On top of that, the smooth and non-absorbent stainless steel surface has low emissivity, meaning it does not emit much infrared radiation, making the temperature gun more difficult in measuring the actual pan temperature.
Another pan temperature measurement method may also cause wrong judgment of temperature.
The method is using water splash on the hot stainless steel pan.
When water splashes on the stainless pan, the water evaporates immediately, meaning the pan temperature is above the boiling point of water of around 100°C (212°F), .
When the water droplets start to “rolling” or “bouncing”, achieving Leidenfrost point, the pan temperature is approximately 193°C (379°F) or above.
The bad about this temperature testing method is it can only test the temperature 193°C or above.
If the water droplets start to roll and bounce, it means the pan temperature is 193°C or above.
And the pan could be 400°C as well.
So the stainless steel pan may overheat even though the water droplets roll and bounce on the pan.
This is the reason for oil burning because you add oil into an overheated pan by judging that water rolls and bounces on a 193°C pan, by right it still has the possibility of higher than 193°C.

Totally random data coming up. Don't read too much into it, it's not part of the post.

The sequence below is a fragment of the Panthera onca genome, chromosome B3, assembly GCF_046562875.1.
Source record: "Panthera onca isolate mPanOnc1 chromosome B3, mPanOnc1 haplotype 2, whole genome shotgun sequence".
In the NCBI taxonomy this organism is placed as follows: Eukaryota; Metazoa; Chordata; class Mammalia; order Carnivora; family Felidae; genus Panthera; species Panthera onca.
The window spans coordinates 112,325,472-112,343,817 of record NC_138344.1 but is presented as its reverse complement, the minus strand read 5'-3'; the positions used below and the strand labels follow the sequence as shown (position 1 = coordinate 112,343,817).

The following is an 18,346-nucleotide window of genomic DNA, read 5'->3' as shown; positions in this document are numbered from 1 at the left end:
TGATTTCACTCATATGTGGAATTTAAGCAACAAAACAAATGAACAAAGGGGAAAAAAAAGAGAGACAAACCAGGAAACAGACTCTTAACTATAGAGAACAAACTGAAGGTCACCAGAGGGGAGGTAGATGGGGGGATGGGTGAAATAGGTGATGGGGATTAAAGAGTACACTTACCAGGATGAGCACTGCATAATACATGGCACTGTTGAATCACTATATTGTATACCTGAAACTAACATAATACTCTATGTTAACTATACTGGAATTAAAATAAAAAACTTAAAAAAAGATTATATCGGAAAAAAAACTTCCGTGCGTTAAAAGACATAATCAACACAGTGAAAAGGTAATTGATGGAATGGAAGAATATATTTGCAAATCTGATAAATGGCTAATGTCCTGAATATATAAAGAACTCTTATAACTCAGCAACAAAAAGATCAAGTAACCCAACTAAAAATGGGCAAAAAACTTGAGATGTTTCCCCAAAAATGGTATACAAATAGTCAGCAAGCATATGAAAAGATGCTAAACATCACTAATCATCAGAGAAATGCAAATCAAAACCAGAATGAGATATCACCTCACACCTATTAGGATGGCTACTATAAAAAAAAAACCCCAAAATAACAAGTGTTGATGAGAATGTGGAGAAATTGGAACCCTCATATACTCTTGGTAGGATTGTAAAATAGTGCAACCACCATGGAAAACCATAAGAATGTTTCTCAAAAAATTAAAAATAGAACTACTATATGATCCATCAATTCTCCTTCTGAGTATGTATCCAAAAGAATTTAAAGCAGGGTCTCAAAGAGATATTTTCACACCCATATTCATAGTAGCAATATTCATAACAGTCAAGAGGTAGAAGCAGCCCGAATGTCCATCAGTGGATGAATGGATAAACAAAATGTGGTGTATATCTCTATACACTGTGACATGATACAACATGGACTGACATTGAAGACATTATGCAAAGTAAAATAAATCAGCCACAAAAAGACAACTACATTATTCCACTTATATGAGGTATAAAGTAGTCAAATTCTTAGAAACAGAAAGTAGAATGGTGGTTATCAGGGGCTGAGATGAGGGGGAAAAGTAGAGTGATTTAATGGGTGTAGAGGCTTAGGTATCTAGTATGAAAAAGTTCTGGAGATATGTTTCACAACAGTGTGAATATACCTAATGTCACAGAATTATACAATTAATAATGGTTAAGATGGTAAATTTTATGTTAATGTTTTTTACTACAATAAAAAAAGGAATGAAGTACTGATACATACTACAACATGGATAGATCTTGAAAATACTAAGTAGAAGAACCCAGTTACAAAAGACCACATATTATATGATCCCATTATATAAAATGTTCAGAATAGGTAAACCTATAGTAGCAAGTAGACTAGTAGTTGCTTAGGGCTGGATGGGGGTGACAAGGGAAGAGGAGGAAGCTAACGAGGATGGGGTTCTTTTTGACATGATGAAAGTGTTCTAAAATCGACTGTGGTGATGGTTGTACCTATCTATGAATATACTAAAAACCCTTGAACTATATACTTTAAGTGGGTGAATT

Small amount of cooking oil is added into the heated pan.
Small amount of oil added to the pre-heated stainless steel pan also could lead to fire burning.
A smaller volume of oil would heat up faster compared to a large volume of oil.
Furthermore, small volume oil has a higher surface-to-volume ratio, meaning it has a higher chance to absorb more heat and cause low volume oil temperature to increase faster.
On the other hand, a larger volume of oil has a lower surface-to-volume ratio, the oil would heat up slower compared to a small volume of oil.
The larger volume of oil has a bigger capacity to absorb more heat and can help to regulate the pan temperature, keeping it from becoming too hot.
The forming of hot spots on the pan.
The forming of hot spots on the stainless steel pan can cause oil burning as well.
Hot spot refers to heat concentration at a small specific area on the stainless steel pan with very high temperature.
Hot spots form because of uneven distribution of heat in the pan material when it is heated.
This can happen due to differences in the thickness of the stainless steel pan, variation in the heating capacity across the area of the heat sources (gas stoves, electric or induction stovetops ), or deformations (dented, warping, or manufacturing defect) in the surface of the cookware.
The philosophy of preventing oil burning on stainless steel pan is to avoid oil temperature rise to its fire point.
Therefore it is important to know the smoke point, flash point, and fire point of the cooking oil you use.
Different types of cooking have different smoke points, flash points, fire points.
Then practice the correct method of measuring the pan temperature so that you don’t put cooking oil into an overheated pan.